With reference to FIG. 3C, if the response generator 30 performs only the batching technique, upon receiving the identification from the input/output driver of the entry 25 for which it received a response from an input/output subsystem 12 (step 150), the response generator 30 first locates the identified entry (step 151) and determines its quantum identification value (step 152). If the quantum identification generated by the quantum timer 37 does not exceed this value (step 153), the response generator 30 does not generate any input/output responses, and so it exits (step 154). On the other hand, if the quantum identification generated by the quantum timer 37 is greater than the value in the entry's quantum identification field 35, it scans the request queue 22 for any entries 25, which may precede or succeed the identified entry 25 in the request queue 22, whose quantum number fields 35 contain the same value as contained in the quantum number field 35 of the identified entry 25, and determines whether all of their completion flags 34 are set (step 155). If not, the input/output device 13 has not completed operations for all of the entries with the same quantum identification number in their respective fields 35, and so it exits (step 156). On the other hand, if all of the completion flags are set (step 155), the input/output device 13 has completed operations for all of the entries 25 with the same quantum identification number in their respective fields 35, and so the response generator 30 generates input/output responses for those entries. Contemporaneously with generation of each read response, if the associated request entry 25 enabled a read operation, the response generator 30 transfers the data from the interface buffers 36 to the process's process buffer 21. Thereafter, the response generator purges the request entries 25 for which it generated input/output responses from the request queue 22 (step 157), after which it exits (step 158).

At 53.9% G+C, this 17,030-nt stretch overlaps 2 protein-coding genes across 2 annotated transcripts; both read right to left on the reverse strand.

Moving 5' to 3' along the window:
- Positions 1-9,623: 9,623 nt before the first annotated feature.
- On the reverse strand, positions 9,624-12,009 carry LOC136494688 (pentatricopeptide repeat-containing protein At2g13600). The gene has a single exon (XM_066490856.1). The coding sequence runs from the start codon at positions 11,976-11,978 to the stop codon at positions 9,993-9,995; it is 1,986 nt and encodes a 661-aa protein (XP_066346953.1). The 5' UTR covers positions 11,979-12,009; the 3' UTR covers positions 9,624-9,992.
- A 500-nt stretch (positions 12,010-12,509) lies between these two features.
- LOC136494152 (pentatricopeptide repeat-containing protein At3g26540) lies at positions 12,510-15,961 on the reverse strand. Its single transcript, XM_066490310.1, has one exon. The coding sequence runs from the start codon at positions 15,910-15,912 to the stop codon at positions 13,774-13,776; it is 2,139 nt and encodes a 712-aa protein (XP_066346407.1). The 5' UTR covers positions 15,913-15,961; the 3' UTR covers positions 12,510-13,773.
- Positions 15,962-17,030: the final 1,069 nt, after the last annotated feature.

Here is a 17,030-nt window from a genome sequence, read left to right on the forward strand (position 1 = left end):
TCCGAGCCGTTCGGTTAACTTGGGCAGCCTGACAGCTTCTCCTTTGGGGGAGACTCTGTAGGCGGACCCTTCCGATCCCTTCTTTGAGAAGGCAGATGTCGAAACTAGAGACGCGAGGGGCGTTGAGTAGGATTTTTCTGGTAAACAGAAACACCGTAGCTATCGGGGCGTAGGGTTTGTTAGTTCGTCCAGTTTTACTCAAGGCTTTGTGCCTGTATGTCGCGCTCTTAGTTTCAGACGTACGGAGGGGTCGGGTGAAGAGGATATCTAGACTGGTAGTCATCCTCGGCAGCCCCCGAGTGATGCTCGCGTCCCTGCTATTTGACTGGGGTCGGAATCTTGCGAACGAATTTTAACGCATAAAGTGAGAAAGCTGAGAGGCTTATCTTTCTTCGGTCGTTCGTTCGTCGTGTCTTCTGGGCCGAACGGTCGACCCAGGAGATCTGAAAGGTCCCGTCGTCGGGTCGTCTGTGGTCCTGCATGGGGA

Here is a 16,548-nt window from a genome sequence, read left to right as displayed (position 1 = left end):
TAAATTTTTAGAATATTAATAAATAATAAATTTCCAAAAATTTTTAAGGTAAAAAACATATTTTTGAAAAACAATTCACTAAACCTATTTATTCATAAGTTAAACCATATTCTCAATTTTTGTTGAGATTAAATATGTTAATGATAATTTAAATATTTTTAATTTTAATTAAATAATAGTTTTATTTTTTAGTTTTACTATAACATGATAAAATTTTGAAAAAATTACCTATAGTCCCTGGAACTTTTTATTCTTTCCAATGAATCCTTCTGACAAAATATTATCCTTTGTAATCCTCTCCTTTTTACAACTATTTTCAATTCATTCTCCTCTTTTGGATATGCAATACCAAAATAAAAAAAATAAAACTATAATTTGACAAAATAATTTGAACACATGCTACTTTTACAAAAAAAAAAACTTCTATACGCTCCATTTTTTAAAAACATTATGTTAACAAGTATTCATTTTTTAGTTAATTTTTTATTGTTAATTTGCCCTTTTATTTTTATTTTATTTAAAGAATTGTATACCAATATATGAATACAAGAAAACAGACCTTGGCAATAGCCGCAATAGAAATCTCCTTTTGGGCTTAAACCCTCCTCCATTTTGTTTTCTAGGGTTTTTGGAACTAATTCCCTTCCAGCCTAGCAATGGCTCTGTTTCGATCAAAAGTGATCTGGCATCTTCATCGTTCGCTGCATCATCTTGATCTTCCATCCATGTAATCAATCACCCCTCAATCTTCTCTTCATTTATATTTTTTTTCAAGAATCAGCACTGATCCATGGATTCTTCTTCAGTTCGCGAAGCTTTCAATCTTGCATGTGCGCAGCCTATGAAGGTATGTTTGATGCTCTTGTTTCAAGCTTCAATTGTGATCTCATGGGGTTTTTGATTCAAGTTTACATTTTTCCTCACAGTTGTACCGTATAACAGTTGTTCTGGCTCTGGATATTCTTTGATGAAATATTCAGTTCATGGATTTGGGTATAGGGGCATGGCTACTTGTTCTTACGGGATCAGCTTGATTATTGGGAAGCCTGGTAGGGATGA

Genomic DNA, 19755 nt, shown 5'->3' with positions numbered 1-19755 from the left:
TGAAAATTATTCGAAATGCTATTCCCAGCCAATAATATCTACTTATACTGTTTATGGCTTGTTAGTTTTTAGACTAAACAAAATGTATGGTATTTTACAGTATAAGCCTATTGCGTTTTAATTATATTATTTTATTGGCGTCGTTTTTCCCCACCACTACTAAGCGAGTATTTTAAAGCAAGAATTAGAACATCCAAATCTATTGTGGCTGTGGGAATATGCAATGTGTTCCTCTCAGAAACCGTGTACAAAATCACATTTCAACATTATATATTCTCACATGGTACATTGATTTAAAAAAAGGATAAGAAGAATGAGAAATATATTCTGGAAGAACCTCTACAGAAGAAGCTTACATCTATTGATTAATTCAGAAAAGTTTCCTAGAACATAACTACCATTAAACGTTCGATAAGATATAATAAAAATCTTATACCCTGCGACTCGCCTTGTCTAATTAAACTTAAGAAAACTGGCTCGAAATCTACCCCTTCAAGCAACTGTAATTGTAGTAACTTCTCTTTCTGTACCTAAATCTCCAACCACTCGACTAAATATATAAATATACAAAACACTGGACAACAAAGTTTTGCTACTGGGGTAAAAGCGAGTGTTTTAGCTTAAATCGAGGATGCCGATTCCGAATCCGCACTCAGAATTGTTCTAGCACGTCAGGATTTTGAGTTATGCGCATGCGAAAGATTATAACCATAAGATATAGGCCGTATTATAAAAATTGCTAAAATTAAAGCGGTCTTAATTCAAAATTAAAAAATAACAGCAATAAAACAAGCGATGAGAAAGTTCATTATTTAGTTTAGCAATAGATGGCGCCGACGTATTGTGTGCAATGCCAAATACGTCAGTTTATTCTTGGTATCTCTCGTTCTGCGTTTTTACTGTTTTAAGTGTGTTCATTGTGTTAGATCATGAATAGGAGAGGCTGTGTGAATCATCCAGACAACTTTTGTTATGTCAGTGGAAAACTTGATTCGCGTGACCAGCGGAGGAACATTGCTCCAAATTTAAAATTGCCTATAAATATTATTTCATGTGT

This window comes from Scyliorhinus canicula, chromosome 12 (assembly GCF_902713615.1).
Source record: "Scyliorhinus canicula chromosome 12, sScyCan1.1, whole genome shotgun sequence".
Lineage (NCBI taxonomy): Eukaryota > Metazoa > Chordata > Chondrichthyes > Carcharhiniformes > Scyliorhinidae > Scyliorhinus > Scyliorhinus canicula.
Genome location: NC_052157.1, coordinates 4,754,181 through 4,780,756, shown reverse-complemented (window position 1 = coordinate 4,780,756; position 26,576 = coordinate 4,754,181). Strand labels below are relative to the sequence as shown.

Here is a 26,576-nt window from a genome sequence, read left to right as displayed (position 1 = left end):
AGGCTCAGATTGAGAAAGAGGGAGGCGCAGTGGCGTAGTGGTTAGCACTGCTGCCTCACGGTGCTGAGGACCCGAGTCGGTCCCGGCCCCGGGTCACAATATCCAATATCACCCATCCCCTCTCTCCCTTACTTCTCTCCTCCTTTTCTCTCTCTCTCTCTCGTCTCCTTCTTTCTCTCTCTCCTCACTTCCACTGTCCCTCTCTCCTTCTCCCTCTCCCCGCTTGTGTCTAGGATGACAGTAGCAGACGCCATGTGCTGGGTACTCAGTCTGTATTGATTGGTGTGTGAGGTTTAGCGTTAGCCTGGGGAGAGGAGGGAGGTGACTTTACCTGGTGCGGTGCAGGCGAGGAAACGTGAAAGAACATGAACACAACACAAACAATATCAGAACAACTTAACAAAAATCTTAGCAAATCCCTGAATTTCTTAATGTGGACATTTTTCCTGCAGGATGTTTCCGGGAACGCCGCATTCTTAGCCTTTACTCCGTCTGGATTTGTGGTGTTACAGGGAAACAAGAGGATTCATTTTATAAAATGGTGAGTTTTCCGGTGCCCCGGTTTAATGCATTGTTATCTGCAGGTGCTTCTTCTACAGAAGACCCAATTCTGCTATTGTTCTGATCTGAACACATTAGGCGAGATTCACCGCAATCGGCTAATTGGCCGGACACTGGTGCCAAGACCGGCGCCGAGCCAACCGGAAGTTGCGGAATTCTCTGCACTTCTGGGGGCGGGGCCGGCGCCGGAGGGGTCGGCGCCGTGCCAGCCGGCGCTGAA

The digital data processing system 10, and in particular the process input/output interface 17, thus provides for enhanced security of data by reducing or eliminating a number of covert channels which may exist as a result of sharing of resources among processes.

The foregoing description has been limited to a specific embodiment of this invention. It will be apparent however, that variations and modifications may be made to the invention, with the attainment of some or all of the advantages of the invention. Therefore, it is the object of the appended claims to cover all such variations and modifications as come within the true spirit and scope of the invention.

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Classifications
U.S. Classification710/6
International ClassificationG06F9/46
Cooperative ClassificationG06F9/54
European ClassificationG06F9/54